What Does the World Think of Trudeau?
[:en]Justin Trudeau has always excelled at cringeworthy moments on the world stage—his disastrous India trip comes immediately to mind.
His latest attempt to resurrect his international image—last week’s tour of Europe—was, sadly, no exception.
To be fair, the Prime Minister refrained from dressing up in any costumes or inviting any convicted felons along.
Instead, it was Mr. Trudeau’s blatant hypocrisy and recent invoking of the Emergencies Act that caused the ire of numerous foreign politicians and journalists, both prior to and during his trip.
As one UK MP tweeted:
“I am writing today to the Foreign Secretary to ask her what the UK is doing to discourage Canada from arbitrary & authoritarian measures against Canadian residents and their rights.”
French Journalist and Member of the National Assembly Francois Ruffin concurred:
“From now on, Liberalism, is authoritarian.”
For Mr. Trudeau to burst onto the world stage vowing to battle authoritarianism after exemplifying it at home was a bit too much for some journalists—and many Canadians here at home—to stomach.
In an opinion piece, GB News presenter Mark Dolan unleashed a furious rant on the Prime Minister:
“Notwithstanding the absurd and draconian Covid measures that we have seen in Canada for which a colossal economic, societal and public health price would be paid, his reaction to a peaceful demonstration has come straight out of the dictator’s playbook.”
“The sturdy and tough Canadian Maple tree fell in plain sight,” wrote Daily Express columnist, Alex Story. “It barely made a sound. Democracy ended overnight…Trudeau never deigned to seek to understand the protesters. The ordinary world is too distant, quaint, and old fashioned for him. To spend time trying to understand the yearning for normalcy and freedom would have wasted it speaking to people, who are not included in the Progressive Program.”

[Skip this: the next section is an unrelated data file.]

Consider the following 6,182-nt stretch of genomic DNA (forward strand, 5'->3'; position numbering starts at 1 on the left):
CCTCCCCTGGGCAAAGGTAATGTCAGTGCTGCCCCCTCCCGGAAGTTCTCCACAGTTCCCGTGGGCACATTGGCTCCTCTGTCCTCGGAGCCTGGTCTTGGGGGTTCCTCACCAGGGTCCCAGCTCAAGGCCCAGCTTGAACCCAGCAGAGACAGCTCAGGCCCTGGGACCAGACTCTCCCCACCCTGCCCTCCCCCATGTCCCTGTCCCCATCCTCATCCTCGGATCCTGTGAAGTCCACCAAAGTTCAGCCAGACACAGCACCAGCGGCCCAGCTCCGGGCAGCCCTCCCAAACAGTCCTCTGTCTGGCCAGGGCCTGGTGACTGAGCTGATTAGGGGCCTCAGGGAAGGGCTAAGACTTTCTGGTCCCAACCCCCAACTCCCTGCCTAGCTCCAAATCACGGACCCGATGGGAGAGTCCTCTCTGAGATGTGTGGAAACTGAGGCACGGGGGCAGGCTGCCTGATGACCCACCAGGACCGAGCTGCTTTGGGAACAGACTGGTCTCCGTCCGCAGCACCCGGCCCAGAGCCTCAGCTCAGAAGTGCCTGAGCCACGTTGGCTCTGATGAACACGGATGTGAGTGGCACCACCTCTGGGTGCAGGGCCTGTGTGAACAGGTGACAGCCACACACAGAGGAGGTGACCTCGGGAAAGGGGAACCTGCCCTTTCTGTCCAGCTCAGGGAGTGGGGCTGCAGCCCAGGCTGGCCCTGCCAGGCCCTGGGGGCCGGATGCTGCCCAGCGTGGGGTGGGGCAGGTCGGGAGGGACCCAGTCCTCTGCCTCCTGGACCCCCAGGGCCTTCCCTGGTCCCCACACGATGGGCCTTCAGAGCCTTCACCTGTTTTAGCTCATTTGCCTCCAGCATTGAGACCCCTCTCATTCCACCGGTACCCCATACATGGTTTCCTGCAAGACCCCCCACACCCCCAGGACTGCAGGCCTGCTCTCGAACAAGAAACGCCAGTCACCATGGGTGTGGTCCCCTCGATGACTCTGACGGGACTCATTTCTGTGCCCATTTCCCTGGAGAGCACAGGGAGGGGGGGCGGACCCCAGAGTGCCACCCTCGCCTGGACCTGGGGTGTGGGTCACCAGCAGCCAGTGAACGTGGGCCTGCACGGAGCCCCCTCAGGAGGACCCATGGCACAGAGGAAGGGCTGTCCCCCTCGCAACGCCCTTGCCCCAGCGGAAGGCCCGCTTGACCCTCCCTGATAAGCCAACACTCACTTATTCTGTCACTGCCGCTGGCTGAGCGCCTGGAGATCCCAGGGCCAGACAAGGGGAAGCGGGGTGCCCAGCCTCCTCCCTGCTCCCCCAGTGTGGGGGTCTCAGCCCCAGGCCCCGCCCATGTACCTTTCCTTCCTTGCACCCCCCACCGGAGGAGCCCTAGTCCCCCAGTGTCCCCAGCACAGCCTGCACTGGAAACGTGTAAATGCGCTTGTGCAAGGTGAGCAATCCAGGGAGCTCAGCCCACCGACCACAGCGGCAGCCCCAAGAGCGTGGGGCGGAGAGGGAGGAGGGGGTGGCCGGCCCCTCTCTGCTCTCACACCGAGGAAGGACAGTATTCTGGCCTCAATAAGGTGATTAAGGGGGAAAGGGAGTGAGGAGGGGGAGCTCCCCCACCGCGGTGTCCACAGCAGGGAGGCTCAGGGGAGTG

Needless to say, Mr. Trudeau’s attempts to paint himself as a champion of freedom fell on cynical ears.
Perhaps that’s why, when he arrived at 10 Downing St. to meet with UK Prime Minister Boris Johnson, Mr. Trudeau was met not with pomp and ceremony but with jeers and protests.
Brits were also outraged when Justin Trudeau—in full virtue signal mode—wore a mask when meeting with Labour Party leader Sir. Keir Starmer but did not do so when meeting with Her Majesty the Queen (who is 95 and has been in poor health).
Here at home, Canadians are questioning the purpose of the trip which appeared to be little more than a series of photo-ops—last Thursday, they did seven in one day.
When asked about the insubstantial nature of the trip, Deputy PM Chrystia Freeland—one of several high-profile ministers who are neglecting pressing domestic issues to join the PM on his European tour—flatly denied this, then hurried off to yet another phot-op.
This focus on the symbolic makes sense given that the Prime Minister and his team have little of substance to offer.
The government deserves credit for the tough measures they have imposed on Russia, but beyond sanctions, Canada’s contribution has been minimal.
As for our PM, Justin Trudeau’s heavy-handedness at home and his empty handedness and empty rhetoric on the world stage will all but ensure his style over substance reputation.